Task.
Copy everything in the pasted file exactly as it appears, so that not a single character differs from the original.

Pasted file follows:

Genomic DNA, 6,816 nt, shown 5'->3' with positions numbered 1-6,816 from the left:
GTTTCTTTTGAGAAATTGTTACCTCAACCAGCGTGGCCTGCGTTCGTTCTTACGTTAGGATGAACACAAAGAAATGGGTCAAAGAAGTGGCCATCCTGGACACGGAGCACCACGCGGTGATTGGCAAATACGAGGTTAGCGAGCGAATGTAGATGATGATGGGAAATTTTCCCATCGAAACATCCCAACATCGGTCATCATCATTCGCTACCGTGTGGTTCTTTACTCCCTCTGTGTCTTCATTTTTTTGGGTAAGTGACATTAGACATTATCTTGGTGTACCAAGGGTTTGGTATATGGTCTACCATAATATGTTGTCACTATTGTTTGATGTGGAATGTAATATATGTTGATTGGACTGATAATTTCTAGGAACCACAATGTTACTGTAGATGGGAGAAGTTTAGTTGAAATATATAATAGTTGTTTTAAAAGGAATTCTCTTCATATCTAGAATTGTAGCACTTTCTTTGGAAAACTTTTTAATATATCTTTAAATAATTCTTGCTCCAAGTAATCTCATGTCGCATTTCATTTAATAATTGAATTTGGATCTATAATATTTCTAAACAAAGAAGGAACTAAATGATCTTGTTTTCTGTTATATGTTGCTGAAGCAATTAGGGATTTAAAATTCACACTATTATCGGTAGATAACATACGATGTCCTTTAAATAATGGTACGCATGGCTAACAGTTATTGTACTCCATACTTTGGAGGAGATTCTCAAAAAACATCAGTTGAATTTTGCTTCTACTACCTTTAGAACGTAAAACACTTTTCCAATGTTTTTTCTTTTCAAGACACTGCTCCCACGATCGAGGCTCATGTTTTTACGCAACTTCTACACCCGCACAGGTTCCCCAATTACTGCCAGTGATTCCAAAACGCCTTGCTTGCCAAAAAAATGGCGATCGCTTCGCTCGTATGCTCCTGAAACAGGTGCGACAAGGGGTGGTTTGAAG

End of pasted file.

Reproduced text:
Genomic DNA, 6,816 nt, shown 5'->3' with positions numbered 1-6,816 from the left:
GTTTCTTTTGAGAAATTGTTACCTCAACCAGCGTGGCCTGCGTTCGTTCTTACGTTAGGATGAACACAAAGAAATGGGTCAAAGAAGTGGCCATCCTGGACACGGAGCACCACGCGGTGATTGGCAAATACGAGGTTAGCGAGCGAATGTAGATGATGATGGGAAATTTTCCCATCGAAACATCCCAACATCGGTCATCATCATTCGCTACCGTGTGGTTCTTTACTCCCTCTGTGTCTTCATTTTTTTGGGTAAGTGACATTAGACATTATCTTGGTGTACCAAGGGTTTGGTATATGGTCTACCATAATATGTTGTCACTATTGTTTGATGTGGAATGTAATATATGTTGATTGGACTGATAATTTCTAGGAACCACAATGTTACTGTAGATGGGAGAAGTTTAGTTGAAATATATAATAGTTGTTTTAAAAGGAATTCTCTTCATATCTAGAATTGTAGCACTTTCTTTGGAAAACTTTTTAATATATCTTTAAATAATTCTTGCTCCAAGTAATCTCATGTCGCATTTCATTTAATAATTGAATTTGGATCTATAATATTTCTAAACAAAGAAGGAACTAAATGATCTTGTTTTCTGTTATATGTTGCTGAAGCAATTAGGGATTTAAAATTCACACTATTATCGGTAGATAACATACGATGTCCTTTAAATAATGGTACGCATGGCTAACAGTTATTGTACTCCATACTTTGGAGGAGATTCTCAAAAAACATCAGTTGAATTTTGCTTCTACTACCTTTAGAACGTAAAACACTTTTCCAATGTTTTTTCTTTTCAAGACACTGCTCCCACGATCGAGGCTCATGTTTTTACGCAACTTCTACACCCGCACAGGTTCCCCAATTACTGCCAGTGATTCCAAAACGCCTTGCTTGCCAAAAAAATGGCGATCGCTTCGCTCGTATGCTCCTGAAACAGGTGCGACAAGGGGTGGTTTGAAG